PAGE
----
FIG. 7 is an end elevational View of a sheet feeder embodying sheet separating mechanisms contsructed in accordance -with the present invention;
FIG. 2 is an enlarged side elevational view, partly in section, of one of the sheet separating mechanisms as viewed from the position indicated by line 2 2 of FIG. l, the cover plate for the housing being removed and parts broken away for purposes of clearer illustration7 and said view showing the operative parts of the mechanism in the positions they occupy when the topmost sheet of the supply staclc has been lifted to its uppermost position;
FIG. 3 is an enlarged side elevational view, partly in section, taken along line 2 2 of FIG. l, the cover plate for the housing being removed and parts broken away for purposes of clearer illustration, said view showing the operative parts of the mechanism in the positions they occupy when the sheet separator approaches the topmost sheet of said supply stack;
FIG. 4 is an enlarged side elevational view, partly in section, of one of the sheet holding foot clamp mechanisms shown in FIG. l and as viewed from the position indicated by the line 4 4, the cover plate for the housing being removed for purposes of clearer illustration;
FIG. 5 is an enlarged end elevational view of the sheet separating mechanism as viewed from the position indicated by the line 5 5 of FIG. 3, a portion of the housing being cut away for purposes of clearer illustration;
FIG. 6 is a cross sectional view of a modification of the sheet separator mechanism; and
FIG. 7 is a top plan view of the sheet separating mechanism.
Referring now to the drawings, there is shown in FIG. 1 the rear elevational View of an existing sheet feeder having side frames 10 and 11 and which includes a pile elevator comprising front and rear cross beams 12 adapted to support a pile board 13 and a pile of sheets 14 thereon. The cross beams 12 are supported by side bars 15 which are connected adjacent their front and rear ends to cables '16 that pass over suitable sheaves and around suitable winding drums (not shown). Since the pile elevator which carries the pile of sheets 14 is of well-known construction and operation, further description thereof is unnecessary except to say that as the sheets are fed off the top of the pile the elevator is automatically raised step by step by the rotation of the above mentioned drums to maintain the top of said pile at a predetermined level and thus insure continued and accurate separation and feeding of the sheets from the top of the pile.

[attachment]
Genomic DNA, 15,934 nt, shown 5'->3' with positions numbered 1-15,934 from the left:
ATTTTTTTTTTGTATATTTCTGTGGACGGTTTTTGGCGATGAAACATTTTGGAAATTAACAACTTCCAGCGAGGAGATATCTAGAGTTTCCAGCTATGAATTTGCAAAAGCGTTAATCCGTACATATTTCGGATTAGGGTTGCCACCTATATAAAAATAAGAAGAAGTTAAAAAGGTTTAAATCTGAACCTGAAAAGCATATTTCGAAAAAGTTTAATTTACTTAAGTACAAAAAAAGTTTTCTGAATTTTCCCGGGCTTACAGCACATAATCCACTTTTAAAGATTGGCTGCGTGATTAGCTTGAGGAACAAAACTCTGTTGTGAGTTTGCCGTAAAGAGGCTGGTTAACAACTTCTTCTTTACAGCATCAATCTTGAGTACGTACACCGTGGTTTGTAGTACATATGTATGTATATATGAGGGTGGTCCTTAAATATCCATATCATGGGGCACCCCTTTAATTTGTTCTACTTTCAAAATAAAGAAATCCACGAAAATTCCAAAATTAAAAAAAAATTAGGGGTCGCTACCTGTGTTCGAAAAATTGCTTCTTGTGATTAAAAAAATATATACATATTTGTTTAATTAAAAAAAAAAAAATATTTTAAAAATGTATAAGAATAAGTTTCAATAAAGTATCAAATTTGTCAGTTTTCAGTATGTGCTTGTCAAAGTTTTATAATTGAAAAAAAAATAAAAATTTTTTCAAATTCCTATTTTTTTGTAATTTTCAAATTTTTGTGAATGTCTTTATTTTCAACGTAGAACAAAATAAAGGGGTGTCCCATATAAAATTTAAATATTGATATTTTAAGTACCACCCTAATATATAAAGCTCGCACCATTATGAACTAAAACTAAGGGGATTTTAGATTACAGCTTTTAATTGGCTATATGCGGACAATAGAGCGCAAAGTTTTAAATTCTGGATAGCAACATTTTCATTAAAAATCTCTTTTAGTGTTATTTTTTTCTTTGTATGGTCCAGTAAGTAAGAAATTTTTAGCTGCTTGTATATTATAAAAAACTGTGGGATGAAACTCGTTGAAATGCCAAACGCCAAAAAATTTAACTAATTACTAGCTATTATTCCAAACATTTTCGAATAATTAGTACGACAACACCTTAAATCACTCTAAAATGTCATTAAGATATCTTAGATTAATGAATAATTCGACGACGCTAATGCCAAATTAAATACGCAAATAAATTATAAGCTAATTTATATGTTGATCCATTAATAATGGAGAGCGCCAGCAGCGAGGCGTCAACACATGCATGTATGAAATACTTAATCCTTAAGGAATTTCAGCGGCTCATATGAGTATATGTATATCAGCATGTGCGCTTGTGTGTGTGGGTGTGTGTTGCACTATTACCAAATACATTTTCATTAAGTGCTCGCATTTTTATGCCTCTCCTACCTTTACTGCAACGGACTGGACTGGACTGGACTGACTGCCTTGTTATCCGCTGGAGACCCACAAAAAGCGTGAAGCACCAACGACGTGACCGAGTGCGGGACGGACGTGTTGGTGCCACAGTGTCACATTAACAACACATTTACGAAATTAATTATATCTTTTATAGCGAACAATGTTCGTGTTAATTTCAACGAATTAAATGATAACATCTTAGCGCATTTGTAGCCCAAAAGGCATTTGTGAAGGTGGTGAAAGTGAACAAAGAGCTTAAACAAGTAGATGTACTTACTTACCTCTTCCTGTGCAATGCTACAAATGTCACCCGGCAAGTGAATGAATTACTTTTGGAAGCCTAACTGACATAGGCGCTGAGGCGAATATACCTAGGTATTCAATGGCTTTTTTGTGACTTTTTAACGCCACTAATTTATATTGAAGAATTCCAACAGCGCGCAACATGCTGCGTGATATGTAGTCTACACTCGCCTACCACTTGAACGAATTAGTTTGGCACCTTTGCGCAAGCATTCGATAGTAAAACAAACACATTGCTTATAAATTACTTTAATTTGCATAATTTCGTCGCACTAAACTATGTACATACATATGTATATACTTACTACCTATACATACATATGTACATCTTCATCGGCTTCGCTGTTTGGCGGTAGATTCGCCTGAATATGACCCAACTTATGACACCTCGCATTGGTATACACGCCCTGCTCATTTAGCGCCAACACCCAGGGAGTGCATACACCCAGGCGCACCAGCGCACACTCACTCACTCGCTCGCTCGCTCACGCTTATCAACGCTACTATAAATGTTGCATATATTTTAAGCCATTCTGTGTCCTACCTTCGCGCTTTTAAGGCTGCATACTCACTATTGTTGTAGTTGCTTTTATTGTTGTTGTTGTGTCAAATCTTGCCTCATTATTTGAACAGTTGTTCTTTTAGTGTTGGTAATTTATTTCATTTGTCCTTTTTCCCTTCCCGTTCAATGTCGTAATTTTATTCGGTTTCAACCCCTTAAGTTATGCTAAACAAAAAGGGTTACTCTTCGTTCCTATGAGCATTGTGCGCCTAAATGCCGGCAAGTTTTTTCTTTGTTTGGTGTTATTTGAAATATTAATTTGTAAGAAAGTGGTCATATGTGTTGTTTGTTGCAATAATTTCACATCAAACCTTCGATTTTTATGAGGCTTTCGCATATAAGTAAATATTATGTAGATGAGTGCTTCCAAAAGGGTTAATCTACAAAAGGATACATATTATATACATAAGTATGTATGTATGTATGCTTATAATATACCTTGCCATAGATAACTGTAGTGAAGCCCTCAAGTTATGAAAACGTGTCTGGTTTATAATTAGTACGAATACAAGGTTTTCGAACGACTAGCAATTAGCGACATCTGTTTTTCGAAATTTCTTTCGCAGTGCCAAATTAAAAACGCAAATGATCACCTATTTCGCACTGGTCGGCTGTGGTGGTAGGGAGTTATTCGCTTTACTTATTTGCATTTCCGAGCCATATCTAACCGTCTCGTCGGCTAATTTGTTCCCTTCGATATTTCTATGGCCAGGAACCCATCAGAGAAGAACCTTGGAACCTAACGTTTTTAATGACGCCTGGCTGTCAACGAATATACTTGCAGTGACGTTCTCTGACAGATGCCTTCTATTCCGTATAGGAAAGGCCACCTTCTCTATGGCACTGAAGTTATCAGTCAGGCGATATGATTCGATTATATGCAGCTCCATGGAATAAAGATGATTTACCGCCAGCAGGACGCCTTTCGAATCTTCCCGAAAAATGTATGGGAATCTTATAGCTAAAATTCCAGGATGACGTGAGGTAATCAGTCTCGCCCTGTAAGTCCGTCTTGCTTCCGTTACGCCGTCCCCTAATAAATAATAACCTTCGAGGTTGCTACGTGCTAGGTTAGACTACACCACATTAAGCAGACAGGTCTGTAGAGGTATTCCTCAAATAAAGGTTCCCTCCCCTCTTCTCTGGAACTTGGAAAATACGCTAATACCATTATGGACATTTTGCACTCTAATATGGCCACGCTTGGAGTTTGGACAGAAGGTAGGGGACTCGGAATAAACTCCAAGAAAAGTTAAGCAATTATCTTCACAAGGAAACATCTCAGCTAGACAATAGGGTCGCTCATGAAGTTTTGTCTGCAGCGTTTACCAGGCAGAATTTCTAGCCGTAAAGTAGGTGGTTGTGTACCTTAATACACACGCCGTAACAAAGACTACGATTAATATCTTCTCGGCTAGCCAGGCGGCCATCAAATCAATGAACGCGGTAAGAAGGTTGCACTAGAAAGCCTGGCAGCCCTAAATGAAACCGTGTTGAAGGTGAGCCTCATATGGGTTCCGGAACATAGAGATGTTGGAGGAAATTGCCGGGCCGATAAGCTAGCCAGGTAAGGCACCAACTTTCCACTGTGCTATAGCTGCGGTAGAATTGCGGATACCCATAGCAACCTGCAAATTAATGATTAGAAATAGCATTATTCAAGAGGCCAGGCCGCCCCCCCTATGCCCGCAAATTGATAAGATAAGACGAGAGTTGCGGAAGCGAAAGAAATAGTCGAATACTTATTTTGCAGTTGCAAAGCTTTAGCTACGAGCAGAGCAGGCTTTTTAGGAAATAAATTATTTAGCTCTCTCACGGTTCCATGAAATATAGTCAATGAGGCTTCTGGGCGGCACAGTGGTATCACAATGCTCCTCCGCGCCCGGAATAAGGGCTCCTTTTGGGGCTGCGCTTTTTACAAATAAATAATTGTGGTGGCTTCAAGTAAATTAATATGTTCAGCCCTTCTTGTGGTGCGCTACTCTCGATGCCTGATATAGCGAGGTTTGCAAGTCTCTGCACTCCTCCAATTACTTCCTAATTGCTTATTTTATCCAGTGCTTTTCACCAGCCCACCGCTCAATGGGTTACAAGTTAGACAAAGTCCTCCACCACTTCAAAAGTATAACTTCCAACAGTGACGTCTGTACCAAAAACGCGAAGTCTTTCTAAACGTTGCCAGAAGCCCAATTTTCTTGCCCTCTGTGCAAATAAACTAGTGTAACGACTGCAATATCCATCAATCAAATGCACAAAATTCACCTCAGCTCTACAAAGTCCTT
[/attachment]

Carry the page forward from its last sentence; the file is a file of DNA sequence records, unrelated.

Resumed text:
The sheets of pile 14 are lifted from said pile one after another at the rear opposite corners thereof by sheet lifting mechanisms to be hereinafter described. Before this operation takes place, however, the rear corner portions of the topmost sheets of said pile 14 are preliminarily separated to insure that the top sheet alone is lifted from the pile by said mechanisms. This preliminary separation of the sheets may be effected by any well-known means for this purpose, for example, comber wheels or, as illustrated here-in, by corner air blast devices 17 of substantially the same construction as those disclosed in United States Patent No. 2,434,530, granted January 13, 1948, to Leo C. `Williams and needing no detail description herein, except to say that said air blast devices function to raise or fluff-up the opposite corner portions of the uppermost sheets whereby said sheets become separated vone from another in a progressive manner with the maximum :amount of separation being between the topmost sheet and the next or underlying sheets as shown in PIG. 2. v Y